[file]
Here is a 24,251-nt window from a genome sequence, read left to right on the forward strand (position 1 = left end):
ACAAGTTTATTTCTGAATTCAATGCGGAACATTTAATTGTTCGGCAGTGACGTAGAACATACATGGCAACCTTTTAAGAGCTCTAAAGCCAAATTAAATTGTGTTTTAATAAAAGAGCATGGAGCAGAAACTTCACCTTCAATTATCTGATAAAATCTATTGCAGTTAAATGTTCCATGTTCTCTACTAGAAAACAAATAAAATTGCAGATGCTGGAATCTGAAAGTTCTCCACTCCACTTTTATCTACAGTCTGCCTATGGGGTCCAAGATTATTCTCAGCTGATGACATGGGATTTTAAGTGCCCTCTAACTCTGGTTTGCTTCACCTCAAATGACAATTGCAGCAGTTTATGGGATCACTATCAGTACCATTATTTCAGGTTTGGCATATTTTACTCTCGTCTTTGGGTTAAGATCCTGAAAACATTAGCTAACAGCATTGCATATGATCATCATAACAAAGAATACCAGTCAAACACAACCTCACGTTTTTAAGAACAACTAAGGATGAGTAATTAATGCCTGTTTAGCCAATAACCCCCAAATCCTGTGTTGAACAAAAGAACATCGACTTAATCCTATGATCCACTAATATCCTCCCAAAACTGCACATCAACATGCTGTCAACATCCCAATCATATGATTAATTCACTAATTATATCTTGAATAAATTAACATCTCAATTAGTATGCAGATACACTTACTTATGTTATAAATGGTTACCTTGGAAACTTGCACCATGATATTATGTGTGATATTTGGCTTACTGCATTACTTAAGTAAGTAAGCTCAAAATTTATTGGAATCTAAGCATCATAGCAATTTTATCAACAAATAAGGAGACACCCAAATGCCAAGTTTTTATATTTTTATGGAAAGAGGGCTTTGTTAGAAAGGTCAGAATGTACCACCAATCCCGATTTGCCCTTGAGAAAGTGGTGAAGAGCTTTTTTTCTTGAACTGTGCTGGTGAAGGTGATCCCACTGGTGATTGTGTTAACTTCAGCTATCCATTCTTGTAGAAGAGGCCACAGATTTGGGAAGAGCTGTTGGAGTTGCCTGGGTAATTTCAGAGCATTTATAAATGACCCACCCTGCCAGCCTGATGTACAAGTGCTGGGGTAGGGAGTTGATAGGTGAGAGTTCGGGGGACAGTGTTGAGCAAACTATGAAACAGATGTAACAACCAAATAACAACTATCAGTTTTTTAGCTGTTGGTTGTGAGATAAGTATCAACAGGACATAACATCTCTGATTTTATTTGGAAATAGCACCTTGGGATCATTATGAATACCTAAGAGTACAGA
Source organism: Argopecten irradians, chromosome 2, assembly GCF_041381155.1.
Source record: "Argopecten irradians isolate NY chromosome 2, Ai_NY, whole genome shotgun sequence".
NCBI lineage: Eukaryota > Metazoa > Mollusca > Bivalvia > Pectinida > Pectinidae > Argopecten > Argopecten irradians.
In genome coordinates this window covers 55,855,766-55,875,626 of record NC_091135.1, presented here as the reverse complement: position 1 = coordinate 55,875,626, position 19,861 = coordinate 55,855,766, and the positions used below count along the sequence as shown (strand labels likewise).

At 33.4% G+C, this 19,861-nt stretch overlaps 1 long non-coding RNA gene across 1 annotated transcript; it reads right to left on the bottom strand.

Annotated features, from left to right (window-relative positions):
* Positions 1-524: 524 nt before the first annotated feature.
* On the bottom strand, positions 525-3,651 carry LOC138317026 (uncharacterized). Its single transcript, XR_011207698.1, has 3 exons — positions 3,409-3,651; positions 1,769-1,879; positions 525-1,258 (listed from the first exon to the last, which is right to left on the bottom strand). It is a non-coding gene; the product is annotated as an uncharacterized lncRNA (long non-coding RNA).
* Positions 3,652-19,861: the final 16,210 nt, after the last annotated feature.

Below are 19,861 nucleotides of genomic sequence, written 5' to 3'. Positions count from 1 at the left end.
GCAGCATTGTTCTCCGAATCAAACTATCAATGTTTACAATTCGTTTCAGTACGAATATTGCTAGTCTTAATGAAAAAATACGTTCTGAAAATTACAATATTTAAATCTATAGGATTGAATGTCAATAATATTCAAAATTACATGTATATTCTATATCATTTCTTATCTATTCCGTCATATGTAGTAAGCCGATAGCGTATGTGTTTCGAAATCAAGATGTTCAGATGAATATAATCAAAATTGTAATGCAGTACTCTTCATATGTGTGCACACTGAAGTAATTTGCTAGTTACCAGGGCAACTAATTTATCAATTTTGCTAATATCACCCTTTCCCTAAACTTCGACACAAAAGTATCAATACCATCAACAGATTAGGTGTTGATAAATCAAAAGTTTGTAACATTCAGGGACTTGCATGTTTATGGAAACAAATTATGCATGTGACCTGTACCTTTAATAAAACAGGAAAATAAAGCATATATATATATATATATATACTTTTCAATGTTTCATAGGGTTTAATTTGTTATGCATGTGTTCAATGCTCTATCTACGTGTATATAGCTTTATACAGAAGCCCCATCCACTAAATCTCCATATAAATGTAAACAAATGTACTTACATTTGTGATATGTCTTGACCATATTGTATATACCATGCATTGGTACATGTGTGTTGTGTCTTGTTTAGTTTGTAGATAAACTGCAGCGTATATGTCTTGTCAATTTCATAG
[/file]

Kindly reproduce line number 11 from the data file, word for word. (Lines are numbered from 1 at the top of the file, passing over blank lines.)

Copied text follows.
* Positions 3,652-19,861: the final 16,210 nt, after the last annotated feature.